On May 5, Cinco de Mayo, Tequila started her trip to Little Siberia on Southwest Airlines. Adult beverage names seem to suit some of the koi. (I’m sure the little goshiki loves Sriracha.) It seemed like a name to easily remember when she arrived. In real life, the pond builder is CEO for a company that makes soaps and detergents. His company also happens to make EPA registered disinfectants and an FDA approved hand sanitizer. The hand sanitizer uses ethanol and the production guys in the plant said it smells like tequila. Well it does smell alcoholic but dissipates pretty quickly. We’re adding in a fragrance soon which will make it smell a little more floral or citrus-like. Anyways, the production of hand sanitizer has been consuming a boat load of his attention so this koi has been dubbed Tequila.
Tequila is a 24 inch Kohaku from Taniguchi Koi Farm, sourced through Kevin Pham, Genki Nishikigoi, San Jose, CA.
Tequila is actually a replacement koi for an azukari koi I purchased in Fall of 2017. Azukari, or having the breeder maintain your koi for you in Japan is a way to have the professionals raise your koi. I used to think ‘why would anyone buy a koi and not put it in the pond right away?’ Well, after visiting Japan, I can assure you that the water in Japan is so much softer than in Minnesota, the mud ponds are huge and the koi are tended to meticulously. Under their care, your koi will often develop far better than it might in your own pond. (Lots of exceptions since I have seen many US koi keepers raise awesome koi.)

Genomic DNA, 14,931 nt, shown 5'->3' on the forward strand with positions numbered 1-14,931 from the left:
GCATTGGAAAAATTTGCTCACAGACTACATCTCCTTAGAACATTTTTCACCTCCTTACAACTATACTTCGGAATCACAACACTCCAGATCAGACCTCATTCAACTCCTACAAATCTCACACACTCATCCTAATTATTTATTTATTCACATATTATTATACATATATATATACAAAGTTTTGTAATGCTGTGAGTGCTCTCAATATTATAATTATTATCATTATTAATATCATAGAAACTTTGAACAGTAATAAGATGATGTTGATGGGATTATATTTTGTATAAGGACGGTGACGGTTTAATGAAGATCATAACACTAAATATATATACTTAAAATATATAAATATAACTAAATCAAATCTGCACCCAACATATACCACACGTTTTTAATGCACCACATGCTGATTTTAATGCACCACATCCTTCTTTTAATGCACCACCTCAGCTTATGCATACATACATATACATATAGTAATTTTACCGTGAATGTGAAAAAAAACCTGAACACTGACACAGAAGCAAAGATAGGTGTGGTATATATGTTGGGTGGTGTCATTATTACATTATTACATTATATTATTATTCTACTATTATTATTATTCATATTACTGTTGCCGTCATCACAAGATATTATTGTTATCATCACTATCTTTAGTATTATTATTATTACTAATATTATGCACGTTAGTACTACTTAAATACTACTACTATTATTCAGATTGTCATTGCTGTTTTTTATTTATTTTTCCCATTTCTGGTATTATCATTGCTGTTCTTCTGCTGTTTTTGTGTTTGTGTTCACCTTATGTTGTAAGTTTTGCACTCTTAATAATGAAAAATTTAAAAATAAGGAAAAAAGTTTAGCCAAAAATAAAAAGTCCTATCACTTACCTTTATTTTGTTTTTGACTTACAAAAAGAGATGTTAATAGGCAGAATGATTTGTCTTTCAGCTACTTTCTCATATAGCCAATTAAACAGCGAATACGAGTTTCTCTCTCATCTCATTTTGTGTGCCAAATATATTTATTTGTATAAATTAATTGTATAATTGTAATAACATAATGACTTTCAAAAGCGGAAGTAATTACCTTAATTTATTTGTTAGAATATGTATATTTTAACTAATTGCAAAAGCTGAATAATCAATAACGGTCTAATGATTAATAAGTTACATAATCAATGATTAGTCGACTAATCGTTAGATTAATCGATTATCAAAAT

However, azukari does have some risks. Most purchases will guarantee you a “live harvest” or replacement, the first year the koi is placed back into the mud pond. That means in October, the koi are pulled from the mud ponds and decisions are made whether to be shipped or left for another year. If your koi does not make it to harvest for some reason, you will be offered a replacement koi. The subsequent years generally do not carry a promise of replacement if the koi does not make harvest.
The first kohaku I selected from Taniguchi Koi Farm did not make it to harvest. That summer was one of the worst flooding disasters to hit Western Japan. I’m sure many koi floated away or were buried in landslides. It’s also possible that a predator may have caught my koi. A few weeks later, Taniguchi offered me the choice of three replacements. While I was looking for something with a more inazuma looking pattern, I chose the two step.
A few months later, Japanese koi farms were getting hit with KHV outbreaks. Sadly, Taniguchi had to destroy many of his older, more valuable koi because of the virus. Entire greenhouses of koi had to be euthanized – super devastating I’m sure. Tequila was lucky and not living in some of the greenhouses where the outbreak occurred. So she has spent two years in the mud ponds since purchase and flew to the United States in March 2020.
Now I will be spending the rest of the summer watching the koi grow and puttering around the garden. I am looking forward to seeing a crabapple tree that I have trimmed up regularly to resemble an umbrella. I think in a week (maybe longer) I will have hundreds of pink/white blooms to enjoy. The only nice thing about lockdown is that I am able to walk out to the garden and see my koi more often during the day.
Here’s hoping things will open up before Memorial Day…